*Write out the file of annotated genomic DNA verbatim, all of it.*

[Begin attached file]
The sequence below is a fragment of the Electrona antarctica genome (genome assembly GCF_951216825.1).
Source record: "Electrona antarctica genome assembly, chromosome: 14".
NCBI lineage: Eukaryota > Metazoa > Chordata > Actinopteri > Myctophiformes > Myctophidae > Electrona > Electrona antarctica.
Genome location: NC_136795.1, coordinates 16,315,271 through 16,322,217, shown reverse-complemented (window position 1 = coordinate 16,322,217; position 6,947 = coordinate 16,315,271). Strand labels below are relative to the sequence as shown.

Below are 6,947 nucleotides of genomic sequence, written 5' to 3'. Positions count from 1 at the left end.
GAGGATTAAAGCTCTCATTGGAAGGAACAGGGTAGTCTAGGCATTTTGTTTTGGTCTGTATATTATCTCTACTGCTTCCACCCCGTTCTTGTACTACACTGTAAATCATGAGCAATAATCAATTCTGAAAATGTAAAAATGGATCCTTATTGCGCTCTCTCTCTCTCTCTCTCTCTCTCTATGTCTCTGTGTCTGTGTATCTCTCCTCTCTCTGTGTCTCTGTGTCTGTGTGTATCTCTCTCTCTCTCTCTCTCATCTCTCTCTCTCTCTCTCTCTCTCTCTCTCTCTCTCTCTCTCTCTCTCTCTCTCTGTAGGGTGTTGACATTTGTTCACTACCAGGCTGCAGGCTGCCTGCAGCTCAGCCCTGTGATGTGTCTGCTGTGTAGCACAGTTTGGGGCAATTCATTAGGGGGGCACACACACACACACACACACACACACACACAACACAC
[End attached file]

The sequence below is a fragment of the Electrona antarctica genome (genome assembly GCF_951216825.1).
Source record: "Electrona antarctica genome assembly, chromosome: 14".
NCBI lineage: Eukaryota > Metazoa > Chordata > Actinopteri > Myctophiformes > Myctophidae > Electrona > Electrona antarctica.
Genome location: NC_136795.1, coordinates 16,315,271 through 16,322,217, shown reverse-complemented (window position 1 = coordinate 16,322,217; position 6,947 = coordinate 16,315,271). Strand labels below are relative to the sequence as shown.

Below are 6,947 nucleotides of genomic sequence, written 5' to 3'. Positions count from 1 at the left end.
GAGGATTAAAGCTCTCATTGGAAGGAACAGGGTAGTCTAGGCATTTTGTTTTGGTCTGTATATTATCTCTACTGCTTCCACCCCGTTCTTGTACTACACTGTAAATCATGAGCAATAATCAATTCTGAAAATGTAAAAATGGATCCTTATTGCGCTCTCTCTCTCTCTCTCTCTCTCTCTATGTCTCTGTGTCTGTGTATCTCTCCTCTCTCTGTGTCTCTGTGTCTGTGTGTATCTCTCTCTCTCTCTCTCTCATCTCTCTCTCTCTCTCTCTCTCTCTCTCTCTCTCTCTCTCTCTCTCTCTCTCTCTGTAGGGTGTTGACATTTGTTCACTACCAGGCTGCAGGCTGCCTGCAGCTCAGCCCTGTGATGTGTCTGCTGTGTAGCACAGTTTGGGGCAATTCATTAGGGGGGCACACACACACACACACACACACACACACACAACACAC